• Bicam panel okays P2.2T 2014 budget

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    The Bicameral conference committee on Tuesday approved the P2.264-trillion budget for 2014, P3.2 billion less than the P2.268 trillion proposed by Malacañang.

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    The bicameral meeting at the Senate was merely a formality since the panel had already settled all disagreeing provisions during the pre-bicam meet held in previous weeks.

    Sen. Francis Escudero, chairman of the Senate Finance Committee, insisted that all changes and amendments done during the pre-bicam meetings be made available to the public.

    Several groups have asked the leadership of the Senate and House of Representatives to open bicameral meetings to the public to discourage legislators from making budget insertions.

    “All amendments introduced in the proposed budget have been made public, unlike in the previous years, even the explanation are also made public. But still, with or without those demands, we would’ve made it public anyway,” Escudero said.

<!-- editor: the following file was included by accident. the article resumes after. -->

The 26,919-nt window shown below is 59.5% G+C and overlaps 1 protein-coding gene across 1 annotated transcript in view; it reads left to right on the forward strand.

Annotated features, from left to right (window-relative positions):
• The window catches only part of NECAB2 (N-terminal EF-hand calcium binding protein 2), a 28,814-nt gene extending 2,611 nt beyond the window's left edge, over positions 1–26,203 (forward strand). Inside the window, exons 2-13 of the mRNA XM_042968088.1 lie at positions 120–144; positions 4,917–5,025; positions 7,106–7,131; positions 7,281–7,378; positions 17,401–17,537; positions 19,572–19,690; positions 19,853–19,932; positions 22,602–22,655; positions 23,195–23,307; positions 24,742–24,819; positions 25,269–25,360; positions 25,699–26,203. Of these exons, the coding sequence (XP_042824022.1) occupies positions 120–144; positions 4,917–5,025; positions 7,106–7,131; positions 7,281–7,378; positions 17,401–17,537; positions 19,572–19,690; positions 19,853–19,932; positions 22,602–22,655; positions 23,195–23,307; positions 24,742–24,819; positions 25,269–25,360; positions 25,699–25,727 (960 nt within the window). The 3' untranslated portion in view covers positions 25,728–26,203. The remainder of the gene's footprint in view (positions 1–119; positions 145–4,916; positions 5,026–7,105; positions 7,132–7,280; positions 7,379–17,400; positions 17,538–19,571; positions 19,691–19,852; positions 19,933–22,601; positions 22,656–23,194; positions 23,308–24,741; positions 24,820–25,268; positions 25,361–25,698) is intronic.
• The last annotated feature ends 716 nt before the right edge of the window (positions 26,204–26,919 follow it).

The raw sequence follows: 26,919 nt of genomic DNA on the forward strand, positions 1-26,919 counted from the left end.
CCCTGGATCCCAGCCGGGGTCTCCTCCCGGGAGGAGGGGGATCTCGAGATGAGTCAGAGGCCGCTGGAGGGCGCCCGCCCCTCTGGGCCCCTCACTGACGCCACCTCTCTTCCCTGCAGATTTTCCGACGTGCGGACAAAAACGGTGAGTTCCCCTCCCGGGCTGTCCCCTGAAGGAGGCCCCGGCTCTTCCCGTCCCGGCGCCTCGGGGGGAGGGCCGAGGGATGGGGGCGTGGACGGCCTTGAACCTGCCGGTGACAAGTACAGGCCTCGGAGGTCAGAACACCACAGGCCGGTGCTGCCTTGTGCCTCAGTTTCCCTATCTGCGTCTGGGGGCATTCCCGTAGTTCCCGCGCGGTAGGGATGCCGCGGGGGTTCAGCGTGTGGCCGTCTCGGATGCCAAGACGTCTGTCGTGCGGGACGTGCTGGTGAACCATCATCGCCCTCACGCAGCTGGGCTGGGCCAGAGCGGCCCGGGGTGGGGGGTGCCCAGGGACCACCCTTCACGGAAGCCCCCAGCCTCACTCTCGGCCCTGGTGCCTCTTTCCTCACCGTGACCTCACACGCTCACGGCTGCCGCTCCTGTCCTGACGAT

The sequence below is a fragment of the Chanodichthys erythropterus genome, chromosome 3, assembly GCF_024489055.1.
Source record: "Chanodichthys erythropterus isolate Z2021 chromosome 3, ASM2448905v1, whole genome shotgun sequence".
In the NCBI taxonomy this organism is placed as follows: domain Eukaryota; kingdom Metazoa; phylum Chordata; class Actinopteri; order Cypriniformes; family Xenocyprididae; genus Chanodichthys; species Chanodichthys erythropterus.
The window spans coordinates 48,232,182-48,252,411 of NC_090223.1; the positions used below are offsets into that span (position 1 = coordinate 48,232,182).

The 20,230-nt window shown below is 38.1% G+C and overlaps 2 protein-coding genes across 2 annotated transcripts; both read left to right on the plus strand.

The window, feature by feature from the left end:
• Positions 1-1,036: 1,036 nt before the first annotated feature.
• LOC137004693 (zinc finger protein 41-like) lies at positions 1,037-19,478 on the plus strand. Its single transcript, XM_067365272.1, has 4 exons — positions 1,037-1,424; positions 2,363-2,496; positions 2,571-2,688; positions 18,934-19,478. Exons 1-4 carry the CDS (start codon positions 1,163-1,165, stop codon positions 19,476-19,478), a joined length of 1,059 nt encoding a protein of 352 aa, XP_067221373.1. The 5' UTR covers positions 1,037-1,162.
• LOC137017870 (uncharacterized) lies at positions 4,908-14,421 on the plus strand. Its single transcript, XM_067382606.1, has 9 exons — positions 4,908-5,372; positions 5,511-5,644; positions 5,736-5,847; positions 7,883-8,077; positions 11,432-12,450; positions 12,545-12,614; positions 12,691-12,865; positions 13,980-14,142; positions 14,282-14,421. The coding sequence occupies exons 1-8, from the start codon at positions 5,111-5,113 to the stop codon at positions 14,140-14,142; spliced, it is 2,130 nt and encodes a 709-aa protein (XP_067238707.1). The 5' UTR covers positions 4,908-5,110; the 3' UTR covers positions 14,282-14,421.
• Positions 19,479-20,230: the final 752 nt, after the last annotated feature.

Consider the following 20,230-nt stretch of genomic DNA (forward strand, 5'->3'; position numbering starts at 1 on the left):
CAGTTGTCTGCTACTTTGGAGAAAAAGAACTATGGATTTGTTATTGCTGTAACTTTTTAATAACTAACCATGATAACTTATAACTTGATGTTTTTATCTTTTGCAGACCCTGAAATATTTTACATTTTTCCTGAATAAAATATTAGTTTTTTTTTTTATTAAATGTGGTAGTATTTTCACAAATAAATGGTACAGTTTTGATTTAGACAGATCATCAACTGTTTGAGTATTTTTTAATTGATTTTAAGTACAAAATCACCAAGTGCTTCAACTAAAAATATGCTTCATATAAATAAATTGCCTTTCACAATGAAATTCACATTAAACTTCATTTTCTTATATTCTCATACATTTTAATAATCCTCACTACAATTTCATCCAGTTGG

He explained that the approved budget was lower than the Palace’s proposal because of the deletion of the priority development assistance fund of 15 senators and Vice President Jejomar Binay.

    There were 28 amendments accepted in the final version of the national expenditure that involves additional allotment to various government agencies including the Senate.

    Congress also introduced special provisions that would promote transparency on government expenditure like the requirement for each government agency to report to Congress and the Commission on Audit the use of their fund to include savings and lump sums.

    They also removed the legislators’ participation in the post-enactment stage of the budget execution as well as the lawmakers “discretion” over the implementation of projects.

    “The 2014 GAA will contain stricter, clearer provisions on reporting transparency and accountability. It’s a question of implementing, the mandate of the Congress and other part of the executive and other implementing agencies,” Escudero told reporters.

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